DETROIT — Tesla says it delivered 201,250 electric vehicles in the second quarter as it overcame a global computer chip shortage that has hit nearly every automaker.
The sales figures fell a bit short of Wall Street estimates of 207,000 vehicles, according to data provider FactSet. But it was better than first-quarter sales of 185,000 and put the company on a path to double last year’s annual deliveries of just under 500,000.
The Palo Alto, California, company says it only counts a car as delivered if it is transferred to the customer and all paperwork is correct. Final numbers could vary by up to 0.5% or more.
Sales from April through June more than doubled the same period last year, when the start of the coronavirus pandemic forced Tesla and other automakers to close factories for much of the quarter.
The Model 3/Y led the way with 199,360 in second-quarter deliveries, followed by the Model S/X at 1,890. Tesla produced 206,421 vehicles for the quarter, including 2,340 of the Model S/X.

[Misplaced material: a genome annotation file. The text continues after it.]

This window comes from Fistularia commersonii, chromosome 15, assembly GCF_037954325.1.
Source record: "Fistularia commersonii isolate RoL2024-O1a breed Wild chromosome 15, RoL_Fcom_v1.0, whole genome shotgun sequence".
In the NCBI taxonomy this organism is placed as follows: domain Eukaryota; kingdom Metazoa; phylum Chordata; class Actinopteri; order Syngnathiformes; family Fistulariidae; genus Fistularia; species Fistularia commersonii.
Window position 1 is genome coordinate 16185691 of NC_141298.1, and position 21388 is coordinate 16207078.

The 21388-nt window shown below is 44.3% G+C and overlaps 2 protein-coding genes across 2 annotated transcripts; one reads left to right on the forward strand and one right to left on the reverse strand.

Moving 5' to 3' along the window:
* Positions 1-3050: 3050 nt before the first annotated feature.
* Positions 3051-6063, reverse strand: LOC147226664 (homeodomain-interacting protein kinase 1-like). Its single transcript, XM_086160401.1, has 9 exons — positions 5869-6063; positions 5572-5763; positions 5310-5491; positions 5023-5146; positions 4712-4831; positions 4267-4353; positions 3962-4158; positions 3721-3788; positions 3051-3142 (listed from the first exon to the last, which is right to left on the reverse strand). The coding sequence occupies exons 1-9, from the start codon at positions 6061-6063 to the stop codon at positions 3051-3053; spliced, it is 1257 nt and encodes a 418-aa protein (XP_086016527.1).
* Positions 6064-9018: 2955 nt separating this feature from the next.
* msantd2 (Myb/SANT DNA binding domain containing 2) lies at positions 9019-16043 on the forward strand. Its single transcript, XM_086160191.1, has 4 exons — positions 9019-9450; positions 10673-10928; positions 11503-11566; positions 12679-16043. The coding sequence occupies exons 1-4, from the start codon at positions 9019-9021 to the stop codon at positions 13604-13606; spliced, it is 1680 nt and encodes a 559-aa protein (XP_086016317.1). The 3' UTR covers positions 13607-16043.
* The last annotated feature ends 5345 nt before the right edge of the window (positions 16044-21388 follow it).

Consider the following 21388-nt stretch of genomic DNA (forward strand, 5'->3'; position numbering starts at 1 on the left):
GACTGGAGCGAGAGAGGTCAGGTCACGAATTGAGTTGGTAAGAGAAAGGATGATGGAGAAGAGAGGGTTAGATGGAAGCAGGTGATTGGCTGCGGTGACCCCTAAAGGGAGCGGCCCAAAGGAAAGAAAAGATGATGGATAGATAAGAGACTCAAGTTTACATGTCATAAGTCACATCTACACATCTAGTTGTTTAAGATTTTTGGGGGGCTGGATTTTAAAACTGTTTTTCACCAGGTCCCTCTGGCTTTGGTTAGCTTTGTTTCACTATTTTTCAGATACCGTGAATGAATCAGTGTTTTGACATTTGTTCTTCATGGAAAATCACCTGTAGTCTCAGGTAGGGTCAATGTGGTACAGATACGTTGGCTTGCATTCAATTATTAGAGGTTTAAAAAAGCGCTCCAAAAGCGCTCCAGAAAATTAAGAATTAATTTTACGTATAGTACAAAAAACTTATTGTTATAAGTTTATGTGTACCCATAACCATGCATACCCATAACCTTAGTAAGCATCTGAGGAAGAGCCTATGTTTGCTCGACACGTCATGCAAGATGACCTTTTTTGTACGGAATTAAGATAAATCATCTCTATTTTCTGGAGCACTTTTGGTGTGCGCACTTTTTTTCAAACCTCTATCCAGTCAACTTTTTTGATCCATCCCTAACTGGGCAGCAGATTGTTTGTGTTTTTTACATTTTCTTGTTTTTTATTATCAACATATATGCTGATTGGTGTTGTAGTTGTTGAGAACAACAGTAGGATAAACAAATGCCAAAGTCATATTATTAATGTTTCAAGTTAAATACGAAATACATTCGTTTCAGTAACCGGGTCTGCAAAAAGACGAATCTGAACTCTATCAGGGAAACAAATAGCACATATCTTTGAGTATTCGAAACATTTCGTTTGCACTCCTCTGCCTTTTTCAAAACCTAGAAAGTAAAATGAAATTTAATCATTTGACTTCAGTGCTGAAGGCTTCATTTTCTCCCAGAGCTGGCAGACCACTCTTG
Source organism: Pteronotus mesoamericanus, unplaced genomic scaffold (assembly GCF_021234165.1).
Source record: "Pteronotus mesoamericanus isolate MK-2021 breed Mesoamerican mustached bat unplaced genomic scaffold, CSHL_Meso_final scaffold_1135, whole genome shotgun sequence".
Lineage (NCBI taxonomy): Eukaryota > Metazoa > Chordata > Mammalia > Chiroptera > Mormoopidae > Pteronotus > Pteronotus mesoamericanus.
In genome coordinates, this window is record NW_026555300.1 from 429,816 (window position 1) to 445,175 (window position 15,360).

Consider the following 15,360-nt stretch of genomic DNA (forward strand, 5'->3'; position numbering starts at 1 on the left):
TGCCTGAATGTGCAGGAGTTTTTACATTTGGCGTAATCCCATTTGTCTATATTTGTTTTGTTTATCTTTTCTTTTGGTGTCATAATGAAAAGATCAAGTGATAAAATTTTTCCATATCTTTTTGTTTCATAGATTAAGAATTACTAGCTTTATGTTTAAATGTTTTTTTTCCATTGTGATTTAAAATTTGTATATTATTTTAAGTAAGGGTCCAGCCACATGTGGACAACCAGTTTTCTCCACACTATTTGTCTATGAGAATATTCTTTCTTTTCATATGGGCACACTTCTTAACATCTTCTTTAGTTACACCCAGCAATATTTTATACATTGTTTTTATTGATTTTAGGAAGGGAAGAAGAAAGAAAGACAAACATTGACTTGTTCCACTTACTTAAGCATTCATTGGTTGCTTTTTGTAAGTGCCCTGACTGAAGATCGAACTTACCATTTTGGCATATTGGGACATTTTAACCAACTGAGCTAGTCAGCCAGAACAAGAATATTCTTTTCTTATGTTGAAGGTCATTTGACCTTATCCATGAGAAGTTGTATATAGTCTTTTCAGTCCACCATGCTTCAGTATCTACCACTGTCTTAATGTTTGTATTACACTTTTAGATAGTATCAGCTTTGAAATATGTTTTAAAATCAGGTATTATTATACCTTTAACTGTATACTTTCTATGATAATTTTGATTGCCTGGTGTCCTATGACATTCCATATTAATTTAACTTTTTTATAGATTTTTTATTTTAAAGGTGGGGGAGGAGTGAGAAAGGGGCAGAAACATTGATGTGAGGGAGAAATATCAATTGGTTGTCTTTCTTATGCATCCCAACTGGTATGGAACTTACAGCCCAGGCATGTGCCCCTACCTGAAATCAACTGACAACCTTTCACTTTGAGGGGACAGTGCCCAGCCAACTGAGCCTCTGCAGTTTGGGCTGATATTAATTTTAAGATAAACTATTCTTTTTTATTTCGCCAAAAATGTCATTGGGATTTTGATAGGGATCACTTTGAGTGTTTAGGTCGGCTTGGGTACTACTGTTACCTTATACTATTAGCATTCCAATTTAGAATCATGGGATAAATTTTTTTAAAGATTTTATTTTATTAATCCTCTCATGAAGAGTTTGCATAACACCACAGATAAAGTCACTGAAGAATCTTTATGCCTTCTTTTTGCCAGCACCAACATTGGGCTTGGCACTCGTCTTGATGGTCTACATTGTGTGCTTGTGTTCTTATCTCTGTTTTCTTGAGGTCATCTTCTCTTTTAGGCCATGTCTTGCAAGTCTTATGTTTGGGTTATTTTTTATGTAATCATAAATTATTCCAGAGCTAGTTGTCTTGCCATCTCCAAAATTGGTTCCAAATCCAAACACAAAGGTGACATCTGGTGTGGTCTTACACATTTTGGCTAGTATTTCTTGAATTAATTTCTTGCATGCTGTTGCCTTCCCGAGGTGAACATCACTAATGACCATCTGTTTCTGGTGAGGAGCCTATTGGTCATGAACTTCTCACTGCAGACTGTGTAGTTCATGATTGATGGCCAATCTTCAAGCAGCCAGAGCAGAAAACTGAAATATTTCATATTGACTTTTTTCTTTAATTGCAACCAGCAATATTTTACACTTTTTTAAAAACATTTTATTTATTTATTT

Wedbush analyst Daniel Ives wrote in a note to investors that 200,000 deliveries was the bull case scenario for Tesla in the second quarter. He wrote that 195,000 Model 3 and Y deliveries could give Tesla the potential to hit 900,000 in annual sales this year.
Also during the quarter, Tesla had to deal with safety and quality issues in China, where it has built a huge factory to serve the world’s largest auto market.
In June Tesla Inc. had to recall about 285,000 vehicles in China because of a problem with the cruise control. Chinese authorities said it can activate accidentally and cause cars to suddenly speed up, creating a safety hazard. Chinese authorities and the company said Tesla plans to upgrade cruise-control software remotely so the owners don’t have to take their cars to a company store.
In early trading, Tesla shares edged up less than 1% to $681.54.